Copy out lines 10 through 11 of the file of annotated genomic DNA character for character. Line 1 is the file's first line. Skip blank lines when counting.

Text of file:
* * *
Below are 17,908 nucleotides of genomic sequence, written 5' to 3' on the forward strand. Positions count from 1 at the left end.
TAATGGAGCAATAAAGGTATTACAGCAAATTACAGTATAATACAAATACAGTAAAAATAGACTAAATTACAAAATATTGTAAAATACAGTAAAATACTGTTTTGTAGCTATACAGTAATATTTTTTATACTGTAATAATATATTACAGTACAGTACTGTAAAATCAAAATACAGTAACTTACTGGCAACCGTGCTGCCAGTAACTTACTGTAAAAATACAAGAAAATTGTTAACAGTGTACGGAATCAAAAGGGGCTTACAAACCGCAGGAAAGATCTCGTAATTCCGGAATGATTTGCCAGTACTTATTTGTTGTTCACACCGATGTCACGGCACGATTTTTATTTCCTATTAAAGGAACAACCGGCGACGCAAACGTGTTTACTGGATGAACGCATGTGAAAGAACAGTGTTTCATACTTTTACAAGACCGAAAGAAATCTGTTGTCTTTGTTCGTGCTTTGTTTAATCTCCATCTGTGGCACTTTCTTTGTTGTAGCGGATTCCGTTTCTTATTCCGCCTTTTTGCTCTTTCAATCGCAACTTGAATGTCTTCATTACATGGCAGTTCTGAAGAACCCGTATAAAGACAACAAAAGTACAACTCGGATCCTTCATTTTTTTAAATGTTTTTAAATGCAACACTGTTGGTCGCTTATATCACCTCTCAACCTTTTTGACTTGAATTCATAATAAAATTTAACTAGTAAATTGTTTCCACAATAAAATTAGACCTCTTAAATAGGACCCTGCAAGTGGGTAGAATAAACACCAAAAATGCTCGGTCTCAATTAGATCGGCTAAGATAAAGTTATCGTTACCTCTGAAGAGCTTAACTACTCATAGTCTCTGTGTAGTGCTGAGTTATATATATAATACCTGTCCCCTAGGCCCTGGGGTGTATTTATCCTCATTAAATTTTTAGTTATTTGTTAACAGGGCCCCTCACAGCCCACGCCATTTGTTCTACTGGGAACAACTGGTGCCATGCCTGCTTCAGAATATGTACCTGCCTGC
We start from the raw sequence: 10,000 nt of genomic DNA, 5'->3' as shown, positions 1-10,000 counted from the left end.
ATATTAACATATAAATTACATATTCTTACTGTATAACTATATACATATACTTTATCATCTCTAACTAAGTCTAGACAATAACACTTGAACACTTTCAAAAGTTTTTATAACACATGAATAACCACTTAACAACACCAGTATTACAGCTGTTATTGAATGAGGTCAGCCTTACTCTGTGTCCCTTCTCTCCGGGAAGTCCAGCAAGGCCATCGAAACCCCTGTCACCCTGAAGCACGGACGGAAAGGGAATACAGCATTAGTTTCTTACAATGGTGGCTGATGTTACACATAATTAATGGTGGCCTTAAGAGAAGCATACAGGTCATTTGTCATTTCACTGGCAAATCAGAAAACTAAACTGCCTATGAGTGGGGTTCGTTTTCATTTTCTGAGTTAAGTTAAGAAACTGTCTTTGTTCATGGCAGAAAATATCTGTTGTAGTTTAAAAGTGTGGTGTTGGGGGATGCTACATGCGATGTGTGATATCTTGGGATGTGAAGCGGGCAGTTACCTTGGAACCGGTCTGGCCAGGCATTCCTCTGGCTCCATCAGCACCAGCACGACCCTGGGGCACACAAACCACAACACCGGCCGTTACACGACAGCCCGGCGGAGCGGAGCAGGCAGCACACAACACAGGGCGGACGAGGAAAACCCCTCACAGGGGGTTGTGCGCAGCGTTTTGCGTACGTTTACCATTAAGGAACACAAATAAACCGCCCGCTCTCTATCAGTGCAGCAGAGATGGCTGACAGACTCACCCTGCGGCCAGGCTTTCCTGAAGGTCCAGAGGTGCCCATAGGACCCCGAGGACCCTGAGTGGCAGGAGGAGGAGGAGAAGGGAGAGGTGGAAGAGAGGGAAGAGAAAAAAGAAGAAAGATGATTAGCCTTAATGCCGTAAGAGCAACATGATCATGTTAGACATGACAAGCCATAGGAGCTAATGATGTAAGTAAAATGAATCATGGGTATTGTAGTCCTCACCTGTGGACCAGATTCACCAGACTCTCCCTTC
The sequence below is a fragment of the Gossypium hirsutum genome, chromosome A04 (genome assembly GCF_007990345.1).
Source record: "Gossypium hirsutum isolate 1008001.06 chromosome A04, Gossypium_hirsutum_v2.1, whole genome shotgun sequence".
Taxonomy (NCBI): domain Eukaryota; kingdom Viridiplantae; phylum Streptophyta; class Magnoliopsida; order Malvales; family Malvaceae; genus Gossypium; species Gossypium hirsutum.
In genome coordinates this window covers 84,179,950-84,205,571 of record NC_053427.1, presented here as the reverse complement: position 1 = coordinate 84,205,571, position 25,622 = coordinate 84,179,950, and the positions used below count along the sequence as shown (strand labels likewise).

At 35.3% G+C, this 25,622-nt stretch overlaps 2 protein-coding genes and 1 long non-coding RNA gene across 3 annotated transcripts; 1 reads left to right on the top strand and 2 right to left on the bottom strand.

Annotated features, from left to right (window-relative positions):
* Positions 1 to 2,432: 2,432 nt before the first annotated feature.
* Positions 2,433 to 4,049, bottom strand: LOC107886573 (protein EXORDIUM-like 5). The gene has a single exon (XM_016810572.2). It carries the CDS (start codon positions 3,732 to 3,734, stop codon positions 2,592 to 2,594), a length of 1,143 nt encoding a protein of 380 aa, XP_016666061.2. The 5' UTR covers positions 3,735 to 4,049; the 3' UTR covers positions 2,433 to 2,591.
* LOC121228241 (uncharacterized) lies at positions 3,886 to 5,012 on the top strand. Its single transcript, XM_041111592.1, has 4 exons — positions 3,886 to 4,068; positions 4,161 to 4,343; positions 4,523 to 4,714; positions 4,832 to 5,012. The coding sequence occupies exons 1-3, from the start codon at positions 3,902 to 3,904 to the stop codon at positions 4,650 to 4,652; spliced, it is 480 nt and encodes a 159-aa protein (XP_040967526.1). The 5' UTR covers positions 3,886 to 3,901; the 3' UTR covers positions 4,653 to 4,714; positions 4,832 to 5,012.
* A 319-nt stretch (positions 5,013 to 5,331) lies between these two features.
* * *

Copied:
Annotated features, from left to right (window-relative positions):
* Positions 1 to 2,432: 2,432 nt before the first annotated feature.